Wendell is my favorite squintern, so I liked that he was in this episode, and that he participated with Hodgins in the experiment. The gem encrusted skeleton was pretty cool, and it made for some cool lab-work.
On the other hand, Angela is still the worst. I understand having a job crisis, but she is being so immature.
- Was condescending to Brennan (twice) when she tried to help put things into perspective
- LEFT WORK FOR THE DAY, presumably without telling anyone. It was only when Cam stopped her that she said what she was doing, in a very passive aggressive way, as if it’s Cam’s fault Angela has a job. So completely inappropriate.
- Brought Michael Vincent to the lab, and blamed Cam and later complained to Hodgins that she was “called back” to work
- Allowed Hodgins and Cam to finagle her freedom for her, without actually taking any responsibility herself
I get that the Jeffersonian job is very demanding, and yes, we would all like to do whatever we want to do, whenever we want. But what sucks the most is that there are a TON of creative people in real life who are in jobs that aren’t as fulfilling creatively as they’d like. But they don’t whine about them. They figure it out. Presenting Angela’s actions as okay BECAUSE she’s creative and artsy, and “oh, no one at the lab would ever understand TRUE art” is garbage. Moving on.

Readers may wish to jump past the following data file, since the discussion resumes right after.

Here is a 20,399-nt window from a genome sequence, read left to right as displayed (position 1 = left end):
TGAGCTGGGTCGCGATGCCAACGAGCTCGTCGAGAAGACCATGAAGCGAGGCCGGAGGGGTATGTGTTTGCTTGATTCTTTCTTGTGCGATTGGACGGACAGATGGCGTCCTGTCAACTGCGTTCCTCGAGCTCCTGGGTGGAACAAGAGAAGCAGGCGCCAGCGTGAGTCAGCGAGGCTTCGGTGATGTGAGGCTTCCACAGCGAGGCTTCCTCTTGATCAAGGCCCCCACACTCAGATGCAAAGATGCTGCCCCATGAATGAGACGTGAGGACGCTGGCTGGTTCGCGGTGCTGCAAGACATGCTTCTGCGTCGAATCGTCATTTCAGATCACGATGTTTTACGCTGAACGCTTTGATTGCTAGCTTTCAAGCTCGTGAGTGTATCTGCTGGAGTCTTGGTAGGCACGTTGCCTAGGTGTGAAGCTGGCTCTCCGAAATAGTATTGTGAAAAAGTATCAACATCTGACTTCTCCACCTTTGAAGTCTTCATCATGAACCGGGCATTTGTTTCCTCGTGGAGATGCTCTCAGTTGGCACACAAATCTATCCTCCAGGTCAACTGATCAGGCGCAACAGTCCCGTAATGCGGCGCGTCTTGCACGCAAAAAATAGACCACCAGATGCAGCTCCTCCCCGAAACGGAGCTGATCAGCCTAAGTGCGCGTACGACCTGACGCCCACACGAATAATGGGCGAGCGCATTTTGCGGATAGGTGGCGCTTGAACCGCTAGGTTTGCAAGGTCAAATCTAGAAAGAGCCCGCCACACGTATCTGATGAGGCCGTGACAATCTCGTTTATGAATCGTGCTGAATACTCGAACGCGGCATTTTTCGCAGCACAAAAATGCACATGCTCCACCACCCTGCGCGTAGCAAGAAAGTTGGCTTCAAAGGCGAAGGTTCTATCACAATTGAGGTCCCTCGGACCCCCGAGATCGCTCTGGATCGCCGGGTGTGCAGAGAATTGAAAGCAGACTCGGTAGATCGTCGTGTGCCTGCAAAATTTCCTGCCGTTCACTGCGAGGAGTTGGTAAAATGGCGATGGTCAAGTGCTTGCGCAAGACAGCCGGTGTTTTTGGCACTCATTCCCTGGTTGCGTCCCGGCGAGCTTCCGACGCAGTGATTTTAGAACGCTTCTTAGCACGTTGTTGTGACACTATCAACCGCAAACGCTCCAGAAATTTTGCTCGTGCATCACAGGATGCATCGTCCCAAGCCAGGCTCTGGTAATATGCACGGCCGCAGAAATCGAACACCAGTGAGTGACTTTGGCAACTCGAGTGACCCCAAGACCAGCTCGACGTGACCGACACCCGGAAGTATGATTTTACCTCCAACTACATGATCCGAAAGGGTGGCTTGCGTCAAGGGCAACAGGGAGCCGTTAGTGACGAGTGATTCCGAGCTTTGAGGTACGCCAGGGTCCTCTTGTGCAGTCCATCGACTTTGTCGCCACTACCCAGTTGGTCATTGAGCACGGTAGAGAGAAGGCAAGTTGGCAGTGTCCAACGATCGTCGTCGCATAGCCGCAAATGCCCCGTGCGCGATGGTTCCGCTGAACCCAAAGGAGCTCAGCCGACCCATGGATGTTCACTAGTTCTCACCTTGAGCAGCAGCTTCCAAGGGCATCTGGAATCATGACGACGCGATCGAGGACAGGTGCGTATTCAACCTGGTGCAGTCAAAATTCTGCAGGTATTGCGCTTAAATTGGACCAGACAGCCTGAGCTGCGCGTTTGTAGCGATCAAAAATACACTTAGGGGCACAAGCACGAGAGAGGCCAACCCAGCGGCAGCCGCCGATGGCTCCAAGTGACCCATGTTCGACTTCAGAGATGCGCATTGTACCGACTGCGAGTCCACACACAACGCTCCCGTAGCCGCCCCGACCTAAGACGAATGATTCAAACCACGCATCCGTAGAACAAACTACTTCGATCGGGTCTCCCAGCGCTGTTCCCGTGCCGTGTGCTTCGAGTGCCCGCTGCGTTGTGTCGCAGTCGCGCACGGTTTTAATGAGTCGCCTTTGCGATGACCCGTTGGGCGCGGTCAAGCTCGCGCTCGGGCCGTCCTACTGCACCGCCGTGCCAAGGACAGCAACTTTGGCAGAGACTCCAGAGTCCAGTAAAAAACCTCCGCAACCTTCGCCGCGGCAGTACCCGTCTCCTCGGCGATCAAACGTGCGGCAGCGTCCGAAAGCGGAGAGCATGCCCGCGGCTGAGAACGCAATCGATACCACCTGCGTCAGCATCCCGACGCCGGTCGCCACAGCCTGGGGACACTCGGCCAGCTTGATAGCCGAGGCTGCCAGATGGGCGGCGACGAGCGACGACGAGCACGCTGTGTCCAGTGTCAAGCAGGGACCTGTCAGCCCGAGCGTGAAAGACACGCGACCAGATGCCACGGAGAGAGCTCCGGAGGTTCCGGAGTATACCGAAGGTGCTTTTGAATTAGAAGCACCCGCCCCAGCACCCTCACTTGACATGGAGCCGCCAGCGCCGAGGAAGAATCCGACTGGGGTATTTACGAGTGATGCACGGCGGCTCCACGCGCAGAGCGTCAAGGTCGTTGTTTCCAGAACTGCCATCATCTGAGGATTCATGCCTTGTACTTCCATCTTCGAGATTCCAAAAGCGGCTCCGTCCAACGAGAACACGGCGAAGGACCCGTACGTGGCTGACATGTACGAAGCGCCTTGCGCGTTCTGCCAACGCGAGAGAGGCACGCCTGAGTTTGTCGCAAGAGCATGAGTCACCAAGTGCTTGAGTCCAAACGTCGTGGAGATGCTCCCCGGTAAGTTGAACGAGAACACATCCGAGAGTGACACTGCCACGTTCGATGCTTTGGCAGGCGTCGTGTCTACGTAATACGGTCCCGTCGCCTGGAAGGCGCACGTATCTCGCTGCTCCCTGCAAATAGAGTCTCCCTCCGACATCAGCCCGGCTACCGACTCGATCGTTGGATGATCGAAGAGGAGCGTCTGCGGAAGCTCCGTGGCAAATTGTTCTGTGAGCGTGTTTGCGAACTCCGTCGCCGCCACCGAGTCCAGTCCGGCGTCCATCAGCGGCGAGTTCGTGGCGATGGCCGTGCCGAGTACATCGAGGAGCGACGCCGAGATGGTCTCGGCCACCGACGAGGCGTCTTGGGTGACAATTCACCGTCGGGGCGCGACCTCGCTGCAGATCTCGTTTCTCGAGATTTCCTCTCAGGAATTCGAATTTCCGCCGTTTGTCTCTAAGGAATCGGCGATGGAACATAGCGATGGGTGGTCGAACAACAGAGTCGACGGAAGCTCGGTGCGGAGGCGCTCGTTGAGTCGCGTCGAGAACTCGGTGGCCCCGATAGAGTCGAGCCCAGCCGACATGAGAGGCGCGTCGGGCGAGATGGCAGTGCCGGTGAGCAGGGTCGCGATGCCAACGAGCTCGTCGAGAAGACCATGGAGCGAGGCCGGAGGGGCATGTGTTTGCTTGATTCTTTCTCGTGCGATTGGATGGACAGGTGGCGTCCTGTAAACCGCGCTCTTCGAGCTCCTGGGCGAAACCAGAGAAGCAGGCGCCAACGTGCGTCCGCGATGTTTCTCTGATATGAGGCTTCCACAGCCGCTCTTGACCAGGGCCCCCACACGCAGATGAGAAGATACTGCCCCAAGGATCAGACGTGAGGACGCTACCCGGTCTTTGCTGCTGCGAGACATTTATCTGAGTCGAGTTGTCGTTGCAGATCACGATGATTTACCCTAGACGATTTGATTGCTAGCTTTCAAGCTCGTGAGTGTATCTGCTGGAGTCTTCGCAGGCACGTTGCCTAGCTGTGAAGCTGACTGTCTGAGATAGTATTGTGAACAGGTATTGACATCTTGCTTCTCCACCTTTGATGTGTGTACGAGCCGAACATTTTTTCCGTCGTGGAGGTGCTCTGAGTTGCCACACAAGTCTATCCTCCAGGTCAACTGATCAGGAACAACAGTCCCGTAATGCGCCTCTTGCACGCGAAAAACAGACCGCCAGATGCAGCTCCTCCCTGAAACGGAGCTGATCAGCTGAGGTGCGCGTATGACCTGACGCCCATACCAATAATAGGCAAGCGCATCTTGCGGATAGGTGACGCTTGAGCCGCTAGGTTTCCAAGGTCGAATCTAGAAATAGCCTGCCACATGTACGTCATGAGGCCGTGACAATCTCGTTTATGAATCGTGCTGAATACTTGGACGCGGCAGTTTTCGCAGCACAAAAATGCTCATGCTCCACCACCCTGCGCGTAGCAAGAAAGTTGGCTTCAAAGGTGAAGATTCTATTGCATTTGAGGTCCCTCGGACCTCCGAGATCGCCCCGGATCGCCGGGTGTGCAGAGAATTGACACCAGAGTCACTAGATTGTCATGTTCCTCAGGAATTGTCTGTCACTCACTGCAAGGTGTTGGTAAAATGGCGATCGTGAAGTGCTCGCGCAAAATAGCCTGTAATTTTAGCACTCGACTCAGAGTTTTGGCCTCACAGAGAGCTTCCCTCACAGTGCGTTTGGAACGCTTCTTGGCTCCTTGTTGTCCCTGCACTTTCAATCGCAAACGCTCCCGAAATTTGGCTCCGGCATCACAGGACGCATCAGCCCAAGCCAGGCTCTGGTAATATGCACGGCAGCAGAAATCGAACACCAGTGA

Loved Hodgins’ experiment, and I while I hated Angela getting everything handed to her, I did like how he went to Cam for help about it. I liked that Cam approached Angela about fewer hours at the Jeffersonian and also how she didn’t lie when Angela told her she knew Hodgins was behind it.
BOOTH & BRENNAN:
Cheers to Emily Deschanel (Brennan)and David Boreanaz (Booth) for their willingness to just go for it, humor wise. The dance competition and rehearsal scenes were over the top, but go big or go home, right? It’s kind of interesting that in every undercover operation they’ve had, Booth is a surprise expert (knife throwing, bowling and now ballroom dancing), and when I say interesting, I mean convenient for the writers.
Speaking of the writing, was anyone else surprised that Brennan mentioned sneaking around in building basements with guys in high school? Based on what we know of her past relationships, that seemed OOC to me. It was very in character for Booth to say backseats were more his style, haha, and I liked their little private moment and it was cute when the janitor left them alone.
The one thing that saved this episode for me was the genuine looks of adoration on Booth and Brennan’s faces at the very end, when they were dancing with one another. I guess the empty room was supposed to symbolize that when they are together, it’s like no one else is there…and not that they kept dancing for hours until everyone left. That was sort of strange. BUT the general vibe was sweet and the scene reminded me of season 4’s “Fire in the Ice” end scene, which is one of my all time faves.
Thoughts from you? Did you like the case? Did you like B&B’s undercover dancing work? What do you think of Angela’s actions and how it turned out at the lab? The comments are open–sound off!
Filed under Bones